Cologne Archdiocese awaits potentially explosive report on abuse
A potentially explosive report about sexual abuse in Germany's Cologne Archdiocese is set to be released March 18.
The fate of the city's archbishop, Cardinal Rainer Maria Woelki, could be profoundly affected. He has offered to resign if he is implicated in a cover-up.
The upper echelon of the archdiocese will be targeted in the currently secret report, according to Joachim Frank, chief correspondent of the Kölner Stadt-Anzeiger, the city's largest newspaper.
"Those responsible from the diocese management who covered up cases of sexual abuse or committed violations of secular and ecclesiastical law shall be mentioned," Frank told NCR.
Peter Otten, a catechist at St. Agnes Parish in Cologne, said in an email that he expects the report will cite "the criminals behind the criminals — bishops, auxiliary bishops, vicars general, and other staff managers."
Observers of the troubled archdiocese believe there are more than 200 clergymen who have abused up to 1,000 children, according to Thomas Schüller, a canon law professor at the University of Munster. He said that, in some cases, offenders sexually assaulted up to 50 children.
According to Frank, the names of the perpetrators and their victims will be omitted from the report.
The report, commissioned by Woelki in the fall of 2018, was to have been made public last March, but Woelki blocked its release at the last minute. Compiled by lawyers in Munich, it is believed to document decades of sexual abuse by clerics and allegedly mentions persons in high positions, including friends of Woelki, although according to the terms of the independent investigation, Woelki was precluded from knowing the conclusions in advance.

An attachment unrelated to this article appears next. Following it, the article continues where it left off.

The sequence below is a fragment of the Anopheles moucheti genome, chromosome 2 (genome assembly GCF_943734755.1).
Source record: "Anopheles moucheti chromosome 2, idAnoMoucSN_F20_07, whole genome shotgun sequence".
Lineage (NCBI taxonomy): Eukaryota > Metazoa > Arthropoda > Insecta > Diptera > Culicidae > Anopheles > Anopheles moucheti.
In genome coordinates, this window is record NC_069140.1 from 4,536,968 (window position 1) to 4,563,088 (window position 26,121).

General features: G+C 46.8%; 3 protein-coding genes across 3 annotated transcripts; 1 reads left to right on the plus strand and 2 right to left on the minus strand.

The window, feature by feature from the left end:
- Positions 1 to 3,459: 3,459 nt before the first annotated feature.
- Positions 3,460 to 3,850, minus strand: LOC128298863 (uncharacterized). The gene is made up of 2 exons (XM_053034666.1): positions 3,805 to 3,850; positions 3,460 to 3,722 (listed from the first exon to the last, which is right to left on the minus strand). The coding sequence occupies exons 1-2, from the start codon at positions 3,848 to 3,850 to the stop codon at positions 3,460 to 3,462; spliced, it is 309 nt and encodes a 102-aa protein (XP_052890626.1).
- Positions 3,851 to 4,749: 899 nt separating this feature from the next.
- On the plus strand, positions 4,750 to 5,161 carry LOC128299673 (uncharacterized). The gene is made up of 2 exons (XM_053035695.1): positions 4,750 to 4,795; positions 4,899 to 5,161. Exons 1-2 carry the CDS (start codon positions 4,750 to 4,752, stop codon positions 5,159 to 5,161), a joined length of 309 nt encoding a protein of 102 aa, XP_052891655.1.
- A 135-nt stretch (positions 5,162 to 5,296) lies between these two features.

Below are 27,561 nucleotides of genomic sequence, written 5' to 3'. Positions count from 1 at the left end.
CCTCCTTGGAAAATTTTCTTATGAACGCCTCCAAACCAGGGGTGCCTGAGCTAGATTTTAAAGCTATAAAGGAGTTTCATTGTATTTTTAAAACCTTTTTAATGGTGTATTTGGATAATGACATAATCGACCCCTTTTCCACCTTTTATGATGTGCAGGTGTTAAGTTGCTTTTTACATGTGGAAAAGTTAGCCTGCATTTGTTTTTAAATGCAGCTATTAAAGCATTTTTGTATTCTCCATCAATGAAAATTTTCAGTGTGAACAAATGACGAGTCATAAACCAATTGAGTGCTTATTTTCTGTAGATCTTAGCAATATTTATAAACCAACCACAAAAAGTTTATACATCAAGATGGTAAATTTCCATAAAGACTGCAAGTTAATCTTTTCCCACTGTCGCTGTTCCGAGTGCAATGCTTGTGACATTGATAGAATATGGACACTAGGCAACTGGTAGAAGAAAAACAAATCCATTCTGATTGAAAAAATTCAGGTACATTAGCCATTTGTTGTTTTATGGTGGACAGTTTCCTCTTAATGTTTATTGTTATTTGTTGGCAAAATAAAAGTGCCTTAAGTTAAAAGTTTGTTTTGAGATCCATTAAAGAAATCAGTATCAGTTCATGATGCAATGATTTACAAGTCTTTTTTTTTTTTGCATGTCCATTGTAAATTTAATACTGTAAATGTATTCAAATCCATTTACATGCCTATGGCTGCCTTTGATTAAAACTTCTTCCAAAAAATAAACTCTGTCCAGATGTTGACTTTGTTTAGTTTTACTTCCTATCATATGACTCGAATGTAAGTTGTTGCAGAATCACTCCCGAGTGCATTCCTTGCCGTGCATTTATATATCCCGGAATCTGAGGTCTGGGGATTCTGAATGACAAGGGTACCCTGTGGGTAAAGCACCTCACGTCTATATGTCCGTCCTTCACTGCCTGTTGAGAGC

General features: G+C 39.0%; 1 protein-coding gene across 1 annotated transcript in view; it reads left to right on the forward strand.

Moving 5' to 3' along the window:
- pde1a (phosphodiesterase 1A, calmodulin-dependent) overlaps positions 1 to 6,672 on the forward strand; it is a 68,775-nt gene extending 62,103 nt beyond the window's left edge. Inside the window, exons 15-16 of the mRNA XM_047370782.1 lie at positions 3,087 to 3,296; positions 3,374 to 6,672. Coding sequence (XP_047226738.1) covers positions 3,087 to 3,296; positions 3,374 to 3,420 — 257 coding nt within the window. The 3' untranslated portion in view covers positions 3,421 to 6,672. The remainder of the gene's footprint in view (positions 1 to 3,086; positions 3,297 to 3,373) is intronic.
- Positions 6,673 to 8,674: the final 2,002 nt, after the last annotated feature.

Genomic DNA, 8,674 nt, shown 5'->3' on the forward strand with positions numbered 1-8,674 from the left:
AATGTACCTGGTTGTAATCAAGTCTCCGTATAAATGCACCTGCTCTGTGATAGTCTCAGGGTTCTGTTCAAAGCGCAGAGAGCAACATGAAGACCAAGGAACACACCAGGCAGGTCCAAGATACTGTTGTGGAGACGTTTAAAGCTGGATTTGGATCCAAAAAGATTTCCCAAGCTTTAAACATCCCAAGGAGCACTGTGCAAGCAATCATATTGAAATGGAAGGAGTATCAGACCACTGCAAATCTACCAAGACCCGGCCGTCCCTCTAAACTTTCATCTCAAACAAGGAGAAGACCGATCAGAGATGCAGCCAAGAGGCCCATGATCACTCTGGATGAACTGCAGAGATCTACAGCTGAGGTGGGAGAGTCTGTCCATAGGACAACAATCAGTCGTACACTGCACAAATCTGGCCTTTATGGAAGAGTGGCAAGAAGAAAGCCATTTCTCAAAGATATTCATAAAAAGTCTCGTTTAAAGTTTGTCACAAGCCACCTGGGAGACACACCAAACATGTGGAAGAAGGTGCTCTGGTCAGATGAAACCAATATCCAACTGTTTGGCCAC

The official reason given for not releasing the report was that legal clarification was needed with regard to the identification of individuals whose privacy might be violated. There are unconfirmed allegations that Woelki faced threats of legal action against him if he were to publish the report.
Delays in publishing the report have raised questions about Woelki's commitment to transparency.
"A lot of people think the cardinal was trying to hide something contained in the report done by the Munich lawyers," said Christiane Florin, religion editor at Deutschlandfunk, a German public radio station. Florin said the cardinal believes the church is made by God and should not be changed.
Among those who face cover-up allegations is the archbishop of Hamburg, Stefan Hesse, former vicar general of the Cologne Archdiocese. Hesse has denied the allegations and demands the study not be published without an explanation from his point of view.
The situation was exacerbated March 9 when a leader in the fight against sexual abuse quit his job in Cologne and left the Roman Catholic Church.
"I can no longer cope with the fact that leading church representatives are not prepared to take moral responsibility for the events in which they were personally involved," the departing executive, Oliver Vogt, told the German Catholic News Agency (KNA) wire service.